Valencia Lakes showers firm with complaints about rained-out TV service 


Article Courtesy of The Sun Sentinel

By Ben Wolford

Published June 28, 2012


Wind and rain are knocking out televisions across Valencia Lakes, a community west of Boynton Beach, just in time for hurricane season.

Many residents of the 696-home development say a new service contractor is to blame, and some have crusaded for months to can the company, saying it hasn't delivered on promises of good TV quality. Things get particularly bad in poor weather.

"You're better off reading a book or listening to radio," said Ken Green, a Valencia Lakes resident. "It's been a nightmare."

On June 15, lawyers for the homeowners association sent a warning to the company. "Service is lost whenever it rains audio drops out, receivers stop working and require constant resets," the attorneys wrote.

Executives at Paladin Broadband Alliance, the South Florida vendor that signed on with Valencia Lakes in May 2011, said the problem is being blown out of proportion by politics and tension between residents and the homeowners board.

"If you would talk to anybody who has ever had a small dish on the side of their house, when a strong storm comes through there is satellite interference," Chief Operating Officer Don Smith said. "Any dish company on the planet."

Not everyone in the 55-and-over gated community is fuming.

Board member Bernie Bashkoff said the company has placed full-time staff on site to handle problems and is improving the function of its 24-hour technical support line. Paladin is a recent startup and, like any technology company, has kinks, Bashkoff said.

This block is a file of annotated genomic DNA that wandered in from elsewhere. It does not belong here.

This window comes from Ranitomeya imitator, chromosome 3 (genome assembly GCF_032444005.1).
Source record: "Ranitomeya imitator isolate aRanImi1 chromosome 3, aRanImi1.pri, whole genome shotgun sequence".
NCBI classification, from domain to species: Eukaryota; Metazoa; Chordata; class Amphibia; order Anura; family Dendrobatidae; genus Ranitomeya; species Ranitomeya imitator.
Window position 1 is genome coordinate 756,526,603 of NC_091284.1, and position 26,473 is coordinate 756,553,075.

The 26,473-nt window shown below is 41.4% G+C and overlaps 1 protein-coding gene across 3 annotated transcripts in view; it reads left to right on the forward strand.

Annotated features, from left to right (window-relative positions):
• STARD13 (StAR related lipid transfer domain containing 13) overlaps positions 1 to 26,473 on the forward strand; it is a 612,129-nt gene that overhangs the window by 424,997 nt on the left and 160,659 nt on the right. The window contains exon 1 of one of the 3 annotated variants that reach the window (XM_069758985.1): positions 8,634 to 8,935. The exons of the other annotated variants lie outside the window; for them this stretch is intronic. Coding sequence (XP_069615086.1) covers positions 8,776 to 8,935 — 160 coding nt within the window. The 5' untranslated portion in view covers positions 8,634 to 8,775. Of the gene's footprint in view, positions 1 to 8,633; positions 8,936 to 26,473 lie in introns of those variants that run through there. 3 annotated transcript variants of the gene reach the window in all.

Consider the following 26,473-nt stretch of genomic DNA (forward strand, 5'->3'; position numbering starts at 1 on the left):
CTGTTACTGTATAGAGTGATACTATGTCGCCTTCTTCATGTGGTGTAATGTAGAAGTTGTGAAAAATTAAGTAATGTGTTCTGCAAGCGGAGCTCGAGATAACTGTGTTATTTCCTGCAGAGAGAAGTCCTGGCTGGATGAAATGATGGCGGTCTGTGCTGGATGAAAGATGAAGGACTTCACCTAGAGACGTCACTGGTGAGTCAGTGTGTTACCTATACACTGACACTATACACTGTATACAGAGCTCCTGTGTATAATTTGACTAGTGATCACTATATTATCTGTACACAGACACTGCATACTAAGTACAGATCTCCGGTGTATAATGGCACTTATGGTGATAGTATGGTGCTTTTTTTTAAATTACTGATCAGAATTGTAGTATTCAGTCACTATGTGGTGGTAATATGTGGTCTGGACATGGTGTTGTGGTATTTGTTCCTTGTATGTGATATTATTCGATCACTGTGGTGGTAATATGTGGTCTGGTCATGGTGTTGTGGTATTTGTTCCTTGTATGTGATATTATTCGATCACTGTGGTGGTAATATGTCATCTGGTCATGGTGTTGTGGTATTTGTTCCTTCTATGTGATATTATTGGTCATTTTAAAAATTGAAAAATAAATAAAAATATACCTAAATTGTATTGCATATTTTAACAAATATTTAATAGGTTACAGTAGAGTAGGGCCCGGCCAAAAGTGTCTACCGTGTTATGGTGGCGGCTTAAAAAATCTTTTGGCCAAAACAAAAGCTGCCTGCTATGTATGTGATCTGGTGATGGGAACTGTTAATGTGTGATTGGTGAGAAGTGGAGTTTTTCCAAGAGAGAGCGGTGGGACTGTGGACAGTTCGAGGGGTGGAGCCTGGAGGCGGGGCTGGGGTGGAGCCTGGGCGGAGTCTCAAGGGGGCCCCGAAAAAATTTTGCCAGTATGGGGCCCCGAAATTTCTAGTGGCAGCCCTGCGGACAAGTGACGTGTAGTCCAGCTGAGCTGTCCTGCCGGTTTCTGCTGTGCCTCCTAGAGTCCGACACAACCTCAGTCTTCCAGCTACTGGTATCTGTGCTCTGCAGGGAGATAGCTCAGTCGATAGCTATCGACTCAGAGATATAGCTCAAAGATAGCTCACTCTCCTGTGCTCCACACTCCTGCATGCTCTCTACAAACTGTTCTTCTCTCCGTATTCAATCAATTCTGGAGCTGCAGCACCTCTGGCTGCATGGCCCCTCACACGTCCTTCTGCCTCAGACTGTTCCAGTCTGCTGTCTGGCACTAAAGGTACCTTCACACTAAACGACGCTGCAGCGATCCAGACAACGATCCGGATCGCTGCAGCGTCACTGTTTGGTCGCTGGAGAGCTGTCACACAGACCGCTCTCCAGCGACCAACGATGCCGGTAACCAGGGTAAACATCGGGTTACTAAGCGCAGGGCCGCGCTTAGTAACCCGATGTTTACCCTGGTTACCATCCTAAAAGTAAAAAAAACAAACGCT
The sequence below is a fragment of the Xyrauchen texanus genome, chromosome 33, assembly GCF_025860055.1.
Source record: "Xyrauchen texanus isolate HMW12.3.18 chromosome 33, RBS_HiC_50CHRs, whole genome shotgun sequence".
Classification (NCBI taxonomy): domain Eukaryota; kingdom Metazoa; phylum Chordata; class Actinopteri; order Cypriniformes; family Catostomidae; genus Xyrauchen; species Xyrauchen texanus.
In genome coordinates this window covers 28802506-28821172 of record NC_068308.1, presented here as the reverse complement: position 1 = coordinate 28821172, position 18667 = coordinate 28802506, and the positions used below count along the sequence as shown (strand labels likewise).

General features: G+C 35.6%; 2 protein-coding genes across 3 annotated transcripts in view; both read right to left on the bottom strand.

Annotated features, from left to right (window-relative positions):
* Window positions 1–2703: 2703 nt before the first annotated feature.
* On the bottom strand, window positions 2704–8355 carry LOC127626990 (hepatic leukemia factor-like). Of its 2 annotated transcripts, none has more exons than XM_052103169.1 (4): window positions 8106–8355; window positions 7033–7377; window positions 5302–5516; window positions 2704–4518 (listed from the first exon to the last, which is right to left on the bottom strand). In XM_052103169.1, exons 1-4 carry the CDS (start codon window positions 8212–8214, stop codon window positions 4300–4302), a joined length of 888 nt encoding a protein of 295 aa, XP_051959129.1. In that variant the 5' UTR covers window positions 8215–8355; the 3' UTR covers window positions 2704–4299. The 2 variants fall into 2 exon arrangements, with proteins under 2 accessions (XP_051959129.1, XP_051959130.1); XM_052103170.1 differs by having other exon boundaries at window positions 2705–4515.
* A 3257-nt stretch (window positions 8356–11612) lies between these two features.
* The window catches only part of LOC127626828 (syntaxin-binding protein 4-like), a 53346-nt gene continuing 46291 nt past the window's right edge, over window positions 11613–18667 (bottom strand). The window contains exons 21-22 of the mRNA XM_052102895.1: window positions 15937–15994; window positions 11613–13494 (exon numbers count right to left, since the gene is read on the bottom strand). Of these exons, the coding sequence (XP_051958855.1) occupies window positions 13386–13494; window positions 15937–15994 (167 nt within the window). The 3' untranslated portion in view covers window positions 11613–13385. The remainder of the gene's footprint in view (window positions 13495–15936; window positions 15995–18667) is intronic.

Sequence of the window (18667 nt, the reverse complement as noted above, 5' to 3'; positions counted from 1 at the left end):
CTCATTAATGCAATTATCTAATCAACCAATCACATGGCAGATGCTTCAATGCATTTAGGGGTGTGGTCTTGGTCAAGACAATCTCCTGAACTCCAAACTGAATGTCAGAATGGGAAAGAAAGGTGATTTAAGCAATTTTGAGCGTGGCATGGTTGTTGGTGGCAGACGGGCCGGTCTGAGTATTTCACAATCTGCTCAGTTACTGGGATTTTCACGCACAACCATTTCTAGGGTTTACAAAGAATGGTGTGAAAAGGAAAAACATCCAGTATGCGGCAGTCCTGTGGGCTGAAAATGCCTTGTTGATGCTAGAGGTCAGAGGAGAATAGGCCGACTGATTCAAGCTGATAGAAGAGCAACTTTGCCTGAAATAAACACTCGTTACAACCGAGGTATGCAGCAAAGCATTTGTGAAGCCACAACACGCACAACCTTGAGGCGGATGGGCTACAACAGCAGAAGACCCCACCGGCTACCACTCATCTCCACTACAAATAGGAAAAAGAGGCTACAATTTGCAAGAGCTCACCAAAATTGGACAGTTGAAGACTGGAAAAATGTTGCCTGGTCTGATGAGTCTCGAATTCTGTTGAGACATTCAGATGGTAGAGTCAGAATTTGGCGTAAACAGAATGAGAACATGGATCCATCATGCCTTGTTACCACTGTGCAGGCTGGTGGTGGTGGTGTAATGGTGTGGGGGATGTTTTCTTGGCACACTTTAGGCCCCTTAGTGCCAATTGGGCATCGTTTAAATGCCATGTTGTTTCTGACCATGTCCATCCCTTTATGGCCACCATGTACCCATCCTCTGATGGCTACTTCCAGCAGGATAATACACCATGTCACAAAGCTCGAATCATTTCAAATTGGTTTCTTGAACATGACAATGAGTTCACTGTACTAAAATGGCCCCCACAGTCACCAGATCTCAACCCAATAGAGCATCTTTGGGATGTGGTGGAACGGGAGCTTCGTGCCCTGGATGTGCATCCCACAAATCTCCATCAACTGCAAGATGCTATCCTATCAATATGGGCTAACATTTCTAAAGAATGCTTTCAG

The board chose Paladin over five other companies because the technology was superior and the price was right, Bashkoff said. Internet and cable service costs about $75 a month and saved residents about $10 on average.

"If anything, it needs applause," he said, and suggested only a fraction of the residents are unhappy.

Resident Alan Cohen scoffed at this idea. He's been a vocal critic of the board for putting up with the problems too long. "I can barely talk to anybody without that subject coming up," Cohen said.

Nasty weather has always been a handicap of satellite television as raindrops soak up the microwave signals on their way to the dish, a phenomenon known as "rain fade." But Cohen says the discontent goes beyond thunderstorms.

He complained of three-week customer service delays, TV boxes becoming dangerously hot and frequent picture "tiling," when the screen becomes pixilated.

Smith and Paladin CEO Martin McClancy denied this, saying their tech workers "respond almost immediately." Only 2 percent of customers report complaints on a given day, they said, and added that many of the problems are "pilot error," the learning curve of switching to dish from cable.

Besides, Bashkoff said, "I don't spend my life watching my TV."